To better understand the molecular epidemiology of infectious bronchitis virus (IBV) in the United States following the introduction of commercial IBV vaccines, we sequenced the S1 and N structural protein genes of thirteen IBV field isolates collected in the 1960s. Analysis of the S1 sequence showed that seven isolates were of the Massachusetts (Mass) genotype, five were SE17, and one was of the Connecticut (Conn) genotype, suggesting that these three IBVs were circulating in commercial poultry raised in different regions in the United States during the 1960s. The S1 genes of Mass-type isolates had high levels of sequence variation, representing 81.3-81.9 % nucleotide (nt) and 77.3-78.7 % amino acid (aa) identity when compared to those of the SE17-type isolates. In contrast, the N genes from the same isolates were less variable (>92 % nt and >93 % aa identity) when compared to those of the SE17-type isolates. Phylogenetic analysis based on the S1 gene indicated that one isolate (L748) was more closely related to the Mass type. In contrast, phylogenetic analysis based on the N gene showed that L748 was more closely related to the SE17 type, indicating that there had been exchange of S1 genetic materials between Mass- and SE17-like viruses. In addition, the Mass-type isolates had high levels of sequence identity in the S1 gene compared with widely used modified live vaccines (Mass41, Ma5 and H120) and modern field strains from the USA and other countries, suggesting a common ancestor.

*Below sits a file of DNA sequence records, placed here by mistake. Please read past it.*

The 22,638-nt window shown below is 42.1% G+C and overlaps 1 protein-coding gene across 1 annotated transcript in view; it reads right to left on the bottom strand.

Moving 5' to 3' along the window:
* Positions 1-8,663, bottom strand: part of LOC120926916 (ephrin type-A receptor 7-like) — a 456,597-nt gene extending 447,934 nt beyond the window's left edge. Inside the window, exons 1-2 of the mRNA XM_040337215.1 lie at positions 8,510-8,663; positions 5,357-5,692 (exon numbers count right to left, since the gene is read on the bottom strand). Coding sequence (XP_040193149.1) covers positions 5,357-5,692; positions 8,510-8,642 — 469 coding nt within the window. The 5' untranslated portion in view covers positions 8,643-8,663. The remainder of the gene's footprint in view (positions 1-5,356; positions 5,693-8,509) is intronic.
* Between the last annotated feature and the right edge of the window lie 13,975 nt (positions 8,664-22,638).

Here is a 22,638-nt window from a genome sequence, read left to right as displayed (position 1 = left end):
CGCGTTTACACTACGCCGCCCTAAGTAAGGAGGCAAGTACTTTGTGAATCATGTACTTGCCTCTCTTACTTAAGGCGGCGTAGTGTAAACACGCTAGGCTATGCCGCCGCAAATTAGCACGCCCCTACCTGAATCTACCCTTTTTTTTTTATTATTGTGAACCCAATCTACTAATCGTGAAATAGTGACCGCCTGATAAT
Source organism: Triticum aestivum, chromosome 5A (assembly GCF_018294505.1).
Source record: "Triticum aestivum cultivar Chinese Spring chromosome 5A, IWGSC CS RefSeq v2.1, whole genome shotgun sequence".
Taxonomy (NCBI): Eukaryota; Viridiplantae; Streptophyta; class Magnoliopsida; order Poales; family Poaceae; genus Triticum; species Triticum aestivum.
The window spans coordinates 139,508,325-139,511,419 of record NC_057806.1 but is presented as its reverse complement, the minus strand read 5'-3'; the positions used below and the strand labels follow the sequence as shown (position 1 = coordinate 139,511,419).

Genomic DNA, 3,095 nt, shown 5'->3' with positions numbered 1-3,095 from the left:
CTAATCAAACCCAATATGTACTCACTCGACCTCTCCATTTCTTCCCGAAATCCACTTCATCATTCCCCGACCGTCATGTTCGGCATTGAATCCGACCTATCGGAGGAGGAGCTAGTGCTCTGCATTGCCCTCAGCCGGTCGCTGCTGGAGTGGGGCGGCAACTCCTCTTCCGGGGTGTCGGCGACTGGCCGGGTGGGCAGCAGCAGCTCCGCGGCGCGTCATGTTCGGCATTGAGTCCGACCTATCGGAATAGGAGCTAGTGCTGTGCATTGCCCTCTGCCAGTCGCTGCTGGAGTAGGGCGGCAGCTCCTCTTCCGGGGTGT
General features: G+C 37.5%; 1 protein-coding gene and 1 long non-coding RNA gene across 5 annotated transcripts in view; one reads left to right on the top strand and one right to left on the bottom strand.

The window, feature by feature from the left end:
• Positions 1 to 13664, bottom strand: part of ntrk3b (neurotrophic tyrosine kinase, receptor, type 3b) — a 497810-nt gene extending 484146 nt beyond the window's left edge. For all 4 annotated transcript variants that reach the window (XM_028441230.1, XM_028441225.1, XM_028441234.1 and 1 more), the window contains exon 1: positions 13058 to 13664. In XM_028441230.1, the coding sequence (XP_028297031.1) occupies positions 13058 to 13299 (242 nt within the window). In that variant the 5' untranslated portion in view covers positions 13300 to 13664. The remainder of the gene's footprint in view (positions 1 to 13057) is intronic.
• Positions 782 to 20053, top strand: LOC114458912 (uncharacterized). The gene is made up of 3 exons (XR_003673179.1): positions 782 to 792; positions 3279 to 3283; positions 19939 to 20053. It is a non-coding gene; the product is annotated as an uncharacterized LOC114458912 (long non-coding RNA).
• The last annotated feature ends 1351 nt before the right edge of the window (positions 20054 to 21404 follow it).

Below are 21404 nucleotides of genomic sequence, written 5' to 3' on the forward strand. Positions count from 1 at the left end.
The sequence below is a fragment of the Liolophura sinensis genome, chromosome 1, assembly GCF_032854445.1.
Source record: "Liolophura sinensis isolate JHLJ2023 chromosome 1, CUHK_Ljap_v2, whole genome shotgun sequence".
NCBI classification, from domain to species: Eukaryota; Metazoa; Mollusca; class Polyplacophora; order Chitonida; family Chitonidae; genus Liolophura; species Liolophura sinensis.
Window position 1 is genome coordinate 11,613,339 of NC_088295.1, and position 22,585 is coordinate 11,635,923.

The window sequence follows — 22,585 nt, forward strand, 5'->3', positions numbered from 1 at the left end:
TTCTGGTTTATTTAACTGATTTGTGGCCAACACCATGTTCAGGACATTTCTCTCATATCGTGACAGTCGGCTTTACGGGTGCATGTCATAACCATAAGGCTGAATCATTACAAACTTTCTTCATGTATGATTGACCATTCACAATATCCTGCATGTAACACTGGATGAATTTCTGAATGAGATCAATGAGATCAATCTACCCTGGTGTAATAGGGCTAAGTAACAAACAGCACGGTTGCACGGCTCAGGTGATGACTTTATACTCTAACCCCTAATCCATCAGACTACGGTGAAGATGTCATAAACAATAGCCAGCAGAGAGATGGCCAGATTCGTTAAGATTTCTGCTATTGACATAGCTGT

Archives of Virology – Springer Journals
Published: Feb 1, 2013
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